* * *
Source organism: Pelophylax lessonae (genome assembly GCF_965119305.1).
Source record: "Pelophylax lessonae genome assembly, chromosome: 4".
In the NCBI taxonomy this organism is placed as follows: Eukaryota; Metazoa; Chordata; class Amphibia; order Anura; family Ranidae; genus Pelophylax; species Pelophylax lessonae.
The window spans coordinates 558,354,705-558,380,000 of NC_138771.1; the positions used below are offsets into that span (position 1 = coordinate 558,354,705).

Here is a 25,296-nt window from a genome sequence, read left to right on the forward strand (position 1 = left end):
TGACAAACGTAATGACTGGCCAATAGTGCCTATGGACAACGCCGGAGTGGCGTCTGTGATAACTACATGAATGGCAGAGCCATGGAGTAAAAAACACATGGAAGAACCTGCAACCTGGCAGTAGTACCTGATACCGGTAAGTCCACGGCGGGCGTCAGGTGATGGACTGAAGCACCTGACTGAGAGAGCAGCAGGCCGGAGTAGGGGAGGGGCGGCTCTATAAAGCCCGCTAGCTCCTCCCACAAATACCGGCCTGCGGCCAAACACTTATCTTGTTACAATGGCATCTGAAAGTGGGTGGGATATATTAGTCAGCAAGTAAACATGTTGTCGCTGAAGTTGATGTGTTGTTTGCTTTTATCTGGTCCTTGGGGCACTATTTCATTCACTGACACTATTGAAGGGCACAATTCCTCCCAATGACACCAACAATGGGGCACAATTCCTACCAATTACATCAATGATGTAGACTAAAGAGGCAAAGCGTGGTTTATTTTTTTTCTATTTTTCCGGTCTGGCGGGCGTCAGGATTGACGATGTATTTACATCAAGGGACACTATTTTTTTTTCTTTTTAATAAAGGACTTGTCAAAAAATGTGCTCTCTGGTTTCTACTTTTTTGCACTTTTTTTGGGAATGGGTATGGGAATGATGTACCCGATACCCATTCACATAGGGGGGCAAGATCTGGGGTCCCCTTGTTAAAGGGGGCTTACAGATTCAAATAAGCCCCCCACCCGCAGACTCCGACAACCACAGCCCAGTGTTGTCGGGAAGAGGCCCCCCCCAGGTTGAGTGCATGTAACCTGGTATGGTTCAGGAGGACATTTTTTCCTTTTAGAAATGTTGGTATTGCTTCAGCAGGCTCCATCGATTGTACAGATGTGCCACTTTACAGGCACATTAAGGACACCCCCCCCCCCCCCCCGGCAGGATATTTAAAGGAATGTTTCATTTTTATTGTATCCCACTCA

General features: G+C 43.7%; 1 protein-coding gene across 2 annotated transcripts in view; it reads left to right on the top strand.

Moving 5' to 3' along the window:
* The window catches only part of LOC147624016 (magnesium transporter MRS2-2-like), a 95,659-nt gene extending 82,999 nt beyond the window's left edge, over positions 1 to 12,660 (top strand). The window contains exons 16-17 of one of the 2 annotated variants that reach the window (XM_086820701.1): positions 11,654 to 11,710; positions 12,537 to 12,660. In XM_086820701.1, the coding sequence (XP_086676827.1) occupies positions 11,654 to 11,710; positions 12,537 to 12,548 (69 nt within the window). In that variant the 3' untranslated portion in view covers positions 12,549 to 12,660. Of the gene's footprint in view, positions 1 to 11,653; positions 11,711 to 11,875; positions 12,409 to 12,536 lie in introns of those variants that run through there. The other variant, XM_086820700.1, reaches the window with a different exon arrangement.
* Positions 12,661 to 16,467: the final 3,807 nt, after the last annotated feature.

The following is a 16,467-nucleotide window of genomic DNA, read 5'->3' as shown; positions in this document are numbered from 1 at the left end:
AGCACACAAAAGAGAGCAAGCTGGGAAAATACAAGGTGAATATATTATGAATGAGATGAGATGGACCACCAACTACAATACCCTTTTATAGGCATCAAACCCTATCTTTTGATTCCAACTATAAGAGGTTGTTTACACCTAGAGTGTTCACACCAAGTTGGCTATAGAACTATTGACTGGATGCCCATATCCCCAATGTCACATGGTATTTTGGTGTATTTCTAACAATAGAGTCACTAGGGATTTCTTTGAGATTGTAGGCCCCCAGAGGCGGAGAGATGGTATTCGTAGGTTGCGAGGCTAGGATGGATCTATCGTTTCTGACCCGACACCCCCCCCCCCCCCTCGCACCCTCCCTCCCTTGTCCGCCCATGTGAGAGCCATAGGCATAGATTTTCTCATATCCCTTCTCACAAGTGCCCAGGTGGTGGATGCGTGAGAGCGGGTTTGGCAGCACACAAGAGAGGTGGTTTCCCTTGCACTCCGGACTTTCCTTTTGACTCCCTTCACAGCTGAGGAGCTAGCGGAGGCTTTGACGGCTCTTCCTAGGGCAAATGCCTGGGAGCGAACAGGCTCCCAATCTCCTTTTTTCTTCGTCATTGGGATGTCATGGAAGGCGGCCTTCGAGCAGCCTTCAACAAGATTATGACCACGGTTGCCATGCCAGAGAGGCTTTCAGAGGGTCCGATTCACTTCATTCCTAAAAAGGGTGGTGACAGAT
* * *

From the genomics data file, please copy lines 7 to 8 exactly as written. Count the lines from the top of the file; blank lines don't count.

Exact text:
General features: G+C 43.7%; 1 protein-coding gene across 2 annotated transcripts in view; it reads left to right on the top strand.

Moving 5' to 3' along the window: